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Effects of various fluoride solutions on enamel erosion in vitro


Yu, H; Attin, T; Wiegand, A; Buchalla, W (2010). Effects of various fluoride solutions on enamel erosion in vitro. Caries Research, 44(4):390-401.

Abstract

The objective of this in vitro study was to investigate the effect of different fluoride solutions on enamel erosion. Human enamel specimens were pretreated with 1 of 10 different fluoride solutions (n = 20): TiF(4), NaF, AmF, ZnF(2), or SnF(2), each at native pH (pH range: 1.2-7.8) or buffered pH (pH = 4). The control group samples received no fluoride pretreatment. All samples were then eroded by citric acid (pH 2.6) for 6 x 1 min daily over 5 days. Between the erosive cycles, the samples were stored in artificial saliva. Erosion effects were investigated by surface profilometry (n = 10), scanning electron microscopy (n = 4), and energy-dispersive X-ray spectroscopy (n = 6) after fluoride pretreatment and after erosion. To test the effects of pH only, additional experiments were carried out with fluoride-free solutions at similar pH to that of fluoride solutions. In general, AmF solution was more effective in protecting enamel erosion compared to all other fluoride agents. However, the application of native TiF(4), native and buffered SnF(2), and native and buffered AmF solutions also resulted in significantly less enamel loss compared to the control group. A Ti-rich coating was formed after application of native TiF(4), but partially dissolved due to erosive attack. Samples pretreated with SnF(2) showed a significant increase in surface tin content. Surface fluoride concentration was significantly increased by native TiF(4), native and buffered AmF, buffered ZnF(2), and buffered NaF application. Under the current experimental setting, the fluoride agents at lower pH had better protective potential. Highly concentrated TiF(4), AmF, and SnF(2) solution was effective in inhibiting erosion of enamel.

Abstract

The objective of this in vitro study was to investigate the effect of different fluoride solutions on enamel erosion. Human enamel specimens were pretreated with 1 of 10 different fluoride solutions (n = 20): TiF(4), NaF, AmF, ZnF(2), or SnF(2), each at native pH (pH range: 1.2-7.8) or buffered pH (pH = 4). The control group samples received no fluoride pretreatment. All samples were then eroded by citric acid (pH 2.6) for 6 x 1 min daily over 5 days. Between the erosive cycles, the samples were stored in artificial saliva. Erosion effects were investigated by surface profilometry (n = 10), scanning electron microscopy (n = 4), and energy-dispersive X-ray spectroscopy (n = 6) after fluoride pretreatment and after erosion. To test the effects of pH only, additional experiments were carried out with fluoride-free solutions at similar pH to that of fluoride solutions. In general, AmF solution was more effective in protecting enamel erosion compared to all other fluoride agents. However, the application of native TiF(4), native and buffered SnF(2), and native and buffered AmF solutions also resulted in significantly less enamel loss compared to the control group. A Ti-rich coating was formed after application of native TiF(4), but partially dissolved due to erosive attack. Samples pretreated with SnF(2) showed a significant increase in surface tin content. Surface fluoride concentration was significantly increased by native TiF(4), native and buffered AmF, buffered ZnF(2), and buffered NaF application. Under the current experimental setting, the fluoride agents at lower pH had better protective potential. Highly concentrated TiF(4), AmF, and SnF(2) solution was effective in inhibiting erosion of enamel.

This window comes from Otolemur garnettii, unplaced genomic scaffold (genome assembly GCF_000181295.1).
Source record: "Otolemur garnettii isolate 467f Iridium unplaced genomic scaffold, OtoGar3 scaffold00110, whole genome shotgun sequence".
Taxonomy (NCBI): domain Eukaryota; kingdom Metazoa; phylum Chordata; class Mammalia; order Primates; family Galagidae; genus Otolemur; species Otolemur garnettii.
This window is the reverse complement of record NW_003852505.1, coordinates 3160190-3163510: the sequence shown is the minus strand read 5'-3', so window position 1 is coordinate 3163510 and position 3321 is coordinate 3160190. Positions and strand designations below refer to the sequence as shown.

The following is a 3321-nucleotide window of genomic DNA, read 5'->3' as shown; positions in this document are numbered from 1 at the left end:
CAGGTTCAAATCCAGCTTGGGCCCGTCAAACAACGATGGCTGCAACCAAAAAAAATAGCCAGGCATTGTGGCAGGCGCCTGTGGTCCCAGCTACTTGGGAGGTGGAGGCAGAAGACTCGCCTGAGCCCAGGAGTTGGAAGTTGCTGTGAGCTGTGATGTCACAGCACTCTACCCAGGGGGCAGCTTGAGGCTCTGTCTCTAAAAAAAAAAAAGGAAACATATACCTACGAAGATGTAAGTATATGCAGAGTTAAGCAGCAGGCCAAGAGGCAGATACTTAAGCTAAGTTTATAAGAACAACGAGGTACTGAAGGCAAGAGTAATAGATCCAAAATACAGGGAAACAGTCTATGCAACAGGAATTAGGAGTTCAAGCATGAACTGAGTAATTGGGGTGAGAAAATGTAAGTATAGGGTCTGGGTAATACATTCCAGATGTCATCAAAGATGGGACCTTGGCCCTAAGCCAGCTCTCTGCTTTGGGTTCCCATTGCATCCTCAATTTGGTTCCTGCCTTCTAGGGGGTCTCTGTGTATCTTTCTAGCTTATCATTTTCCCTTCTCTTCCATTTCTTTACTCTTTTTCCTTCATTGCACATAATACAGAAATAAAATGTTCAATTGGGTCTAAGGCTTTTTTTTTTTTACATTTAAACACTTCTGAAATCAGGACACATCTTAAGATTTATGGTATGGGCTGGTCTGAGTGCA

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Additional indexing

Item Type:Journal Article, refereed, original work
Communities & Collections:04 Faculty of Medicine > Center for Dental Medicine > Clinic for Preventive Dentistry, Periodontology and Cariology
Dewey Decimal Classification:610 Medicine & health
Language:English
Date:2010
Deposited On:15 Nov 2010 09:28
Last Modified:01 Jul 2016 14:21
Publisher:Karger
ISSN:0008-6568
Additional Information:© 2010 S. Karger AG
Publisher DOI:https://doi.org/10.1159/000316539
Related URLs:http://www.karger.com (Publisher)
PubMed ID:20699615

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